A cheerful waitress explained how it worked! I could go over to the Self-Serve kiosk and enter my order with my table number, which was stamped on a circle in the middle of the table, or she could take it. I gave her my order, and said I just wanted water to drink. She brought over a glass and I went to the 200+ options Coke Machine, only to find that the “water” was Dasani. Now. You may think I’m odd here, but if the water is branded I assume that I have paid extra for it, and this “water” cup cost the same as a soft drink. Which would be fine, but I just wanted it to be clear.
I did not take water, expecting to solve the matter later. A small boy came up and asked if I wanted a drink. I said I would have taken the water, but I didn’t know if it cost extra. “Because it has a brand,” I said.
“Because it has a brand,” he repeated. “Hmm.” He walked away and a minute later a fellow I had figured for the Manager appeared, with the boy. His son. I said I was unsure if the water was complimentary, because it was branded; he assured me that it wasn’t extra, but I noted that he seemed to spark on the idea of branded water.
As I poured I said the reason I was here was because I’d passed by earlier, and grabbed a menu from the stand on the sidewalk, just in case you’re wondering whether that works. It does. I said I was also interested in the fast-casual industry and hadn’t experienced a Bolt yet. He asked if I was in the industry, and I said I was not. Turns out the guy was one of the investors. Or so I surmised. We got to talking, and I learned.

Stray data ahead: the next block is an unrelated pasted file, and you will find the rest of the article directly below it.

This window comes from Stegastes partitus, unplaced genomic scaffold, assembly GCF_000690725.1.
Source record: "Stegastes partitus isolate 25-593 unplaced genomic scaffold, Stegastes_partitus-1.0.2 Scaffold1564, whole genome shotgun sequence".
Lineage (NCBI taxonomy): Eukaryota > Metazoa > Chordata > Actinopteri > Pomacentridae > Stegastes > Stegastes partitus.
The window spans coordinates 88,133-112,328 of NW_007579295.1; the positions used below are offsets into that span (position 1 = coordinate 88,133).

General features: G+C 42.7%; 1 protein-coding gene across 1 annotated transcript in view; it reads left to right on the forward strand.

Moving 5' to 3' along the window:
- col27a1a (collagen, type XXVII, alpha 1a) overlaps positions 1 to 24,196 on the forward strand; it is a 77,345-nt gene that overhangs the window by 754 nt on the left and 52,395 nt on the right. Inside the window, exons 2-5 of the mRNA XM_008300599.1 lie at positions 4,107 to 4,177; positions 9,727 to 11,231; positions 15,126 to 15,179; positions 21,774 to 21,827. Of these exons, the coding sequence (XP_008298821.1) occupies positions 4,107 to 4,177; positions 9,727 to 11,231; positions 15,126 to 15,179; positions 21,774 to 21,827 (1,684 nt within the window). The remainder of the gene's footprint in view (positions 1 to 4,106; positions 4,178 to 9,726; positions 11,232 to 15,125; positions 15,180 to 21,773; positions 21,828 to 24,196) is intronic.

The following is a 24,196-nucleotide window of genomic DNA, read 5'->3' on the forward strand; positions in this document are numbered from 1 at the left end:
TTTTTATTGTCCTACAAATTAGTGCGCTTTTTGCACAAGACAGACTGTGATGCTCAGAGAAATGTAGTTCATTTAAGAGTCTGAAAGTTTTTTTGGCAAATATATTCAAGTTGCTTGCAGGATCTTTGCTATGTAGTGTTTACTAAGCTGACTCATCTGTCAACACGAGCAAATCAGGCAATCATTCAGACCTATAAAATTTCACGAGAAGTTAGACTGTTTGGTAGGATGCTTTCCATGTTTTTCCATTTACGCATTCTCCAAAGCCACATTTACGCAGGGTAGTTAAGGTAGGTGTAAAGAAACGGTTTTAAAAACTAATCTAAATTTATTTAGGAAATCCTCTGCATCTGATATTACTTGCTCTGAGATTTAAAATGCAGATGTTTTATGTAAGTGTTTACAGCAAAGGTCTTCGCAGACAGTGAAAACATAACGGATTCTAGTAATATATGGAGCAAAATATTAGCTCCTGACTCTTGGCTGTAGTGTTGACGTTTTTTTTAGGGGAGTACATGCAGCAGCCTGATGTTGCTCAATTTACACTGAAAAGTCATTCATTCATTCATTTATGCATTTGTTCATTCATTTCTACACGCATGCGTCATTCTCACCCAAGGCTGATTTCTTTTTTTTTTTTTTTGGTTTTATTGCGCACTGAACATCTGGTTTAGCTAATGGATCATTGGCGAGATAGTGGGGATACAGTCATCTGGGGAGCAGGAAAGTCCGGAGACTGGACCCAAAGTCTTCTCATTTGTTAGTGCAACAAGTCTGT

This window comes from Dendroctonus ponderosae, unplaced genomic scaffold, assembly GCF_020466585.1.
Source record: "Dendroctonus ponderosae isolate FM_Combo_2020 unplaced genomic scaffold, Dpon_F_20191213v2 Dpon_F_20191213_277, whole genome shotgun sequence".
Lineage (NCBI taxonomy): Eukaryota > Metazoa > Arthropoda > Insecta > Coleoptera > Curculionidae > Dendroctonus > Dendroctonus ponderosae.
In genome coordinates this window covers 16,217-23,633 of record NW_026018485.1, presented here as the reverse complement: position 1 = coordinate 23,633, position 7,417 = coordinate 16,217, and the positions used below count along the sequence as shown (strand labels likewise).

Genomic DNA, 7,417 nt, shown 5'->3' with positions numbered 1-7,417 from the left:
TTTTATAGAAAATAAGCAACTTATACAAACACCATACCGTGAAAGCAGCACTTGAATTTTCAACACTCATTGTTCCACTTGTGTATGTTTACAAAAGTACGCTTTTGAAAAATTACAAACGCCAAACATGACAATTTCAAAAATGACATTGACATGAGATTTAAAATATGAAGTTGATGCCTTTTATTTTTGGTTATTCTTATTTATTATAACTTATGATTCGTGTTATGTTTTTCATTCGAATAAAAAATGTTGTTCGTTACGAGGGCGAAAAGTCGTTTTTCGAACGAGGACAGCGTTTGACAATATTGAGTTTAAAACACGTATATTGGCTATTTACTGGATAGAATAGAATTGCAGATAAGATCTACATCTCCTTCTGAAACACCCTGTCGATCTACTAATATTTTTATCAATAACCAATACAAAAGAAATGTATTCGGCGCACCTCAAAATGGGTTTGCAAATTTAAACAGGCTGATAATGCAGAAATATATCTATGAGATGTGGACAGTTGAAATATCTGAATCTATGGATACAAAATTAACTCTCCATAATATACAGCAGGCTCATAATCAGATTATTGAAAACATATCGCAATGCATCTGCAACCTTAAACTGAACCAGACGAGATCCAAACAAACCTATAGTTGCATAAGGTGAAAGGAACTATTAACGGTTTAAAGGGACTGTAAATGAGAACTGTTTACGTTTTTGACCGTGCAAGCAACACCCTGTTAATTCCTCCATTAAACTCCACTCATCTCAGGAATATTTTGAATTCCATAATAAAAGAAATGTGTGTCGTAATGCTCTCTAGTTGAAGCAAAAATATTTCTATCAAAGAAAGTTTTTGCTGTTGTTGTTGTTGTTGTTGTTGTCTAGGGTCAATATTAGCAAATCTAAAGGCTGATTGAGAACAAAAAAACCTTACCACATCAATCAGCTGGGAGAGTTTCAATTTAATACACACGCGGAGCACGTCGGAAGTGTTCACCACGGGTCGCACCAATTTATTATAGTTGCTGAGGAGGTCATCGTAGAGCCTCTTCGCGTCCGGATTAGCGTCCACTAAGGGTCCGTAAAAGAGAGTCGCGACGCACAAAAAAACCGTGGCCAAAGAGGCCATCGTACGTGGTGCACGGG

About the software-driven grills. The cost of food in relation to labor. The problems with labor. (Retention and timeliness, big problems.) The preference in DC for burgers to be on the high side of medium, not juicy, more charred. (These things can be set into the software.) The slice of the demo they’re trying to get - here I wasn’t quite clear, because it’s sort-of bro-friendly, with the enormous TV that plays sports, but no liquor? I said that I found the music loud and distracting, buy my daughter would love it. He sent over every condiment and sauce they made; I tried all the spices. All in all, it was pretty good.
We looked at the POS systems, the banks of pagers they’re abandoning - rueful look at the bottlenecks between the kitchen and the outdoor patio; obviously it was hard to get stuff out there without throwing elbows through the crowd queued up at the counter
(Phrase just gleaned from nearby bar conversation: “Irish car bomb in Kazakhstan” then back into Russian)
(Writing interrupted by hour-long conversation with a guy at the bar) (About bourbon)